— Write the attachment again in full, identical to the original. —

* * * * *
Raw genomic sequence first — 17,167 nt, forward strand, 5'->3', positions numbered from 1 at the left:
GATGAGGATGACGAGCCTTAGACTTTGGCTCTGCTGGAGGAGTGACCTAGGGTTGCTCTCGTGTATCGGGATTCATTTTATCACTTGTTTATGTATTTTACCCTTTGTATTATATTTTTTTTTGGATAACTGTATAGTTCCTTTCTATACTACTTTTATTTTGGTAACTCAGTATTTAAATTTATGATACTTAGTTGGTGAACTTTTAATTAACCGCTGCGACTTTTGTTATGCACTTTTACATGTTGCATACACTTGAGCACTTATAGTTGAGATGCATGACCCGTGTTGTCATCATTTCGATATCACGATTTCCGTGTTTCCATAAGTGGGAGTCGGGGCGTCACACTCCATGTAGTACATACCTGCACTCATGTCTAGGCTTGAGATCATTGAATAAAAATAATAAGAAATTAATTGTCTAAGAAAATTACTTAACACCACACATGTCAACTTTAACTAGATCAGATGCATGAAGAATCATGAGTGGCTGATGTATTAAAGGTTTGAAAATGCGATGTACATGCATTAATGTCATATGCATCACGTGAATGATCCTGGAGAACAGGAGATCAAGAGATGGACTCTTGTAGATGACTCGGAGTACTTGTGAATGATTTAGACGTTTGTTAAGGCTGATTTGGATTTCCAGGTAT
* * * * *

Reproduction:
Raw genomic sequence first — 17,167 nt, forward strand, 5'->3', positions numbered from 1 at the left:
GATGAGGATGACGAGCCTTAGACTTTGGCTCTGCTGGAGGAGTGACCTAGGGTTGCTCTCGTGTATCGGGATTCATTTTATCACTTGTTTATGTATTTTACCCTTTGTATTATATTTTTTTTTGGATAACTGTATAGTTCCTTTCTATACTACTTTTATTTTGGTAACTCAGTATTTAAATTTATGATACTTAGTTGGTGAACTTTTAATTAACCGCTGCGACTTTTGTTATGCACTTTTACATGTTGCATACACTTGAGCACTTATAGTTGAGATGCATGACCCGTGTTGTCATCATTTCGATATCACGATTTCCGTGTTTCCATAAGTGGGAGTCGGGGCGTCACACTCCATGTAGTACATACCTGCACTCATGTCTAGGCTTGAGATCATTGAATAAAAATAATAAGAAATTAATTGTCTAAGAAAATTACTTAACACCACACATGTCAACTTTAACTAGATCAGATGCATGAAGAATCATGAGTGGCTGATGTATTAAAGGTTTGAAAATGCGATGTACATGCATTAATGTCATATGCATCACGTGAATGATCCTGGAGAACAGGAGATCAAGAGATGGACTCTTGTAGATGACTCGGAGTACTTGTGAATGATTTAGACGTTTGTTAAGGCTGATTTGGATTTCCAGGTAT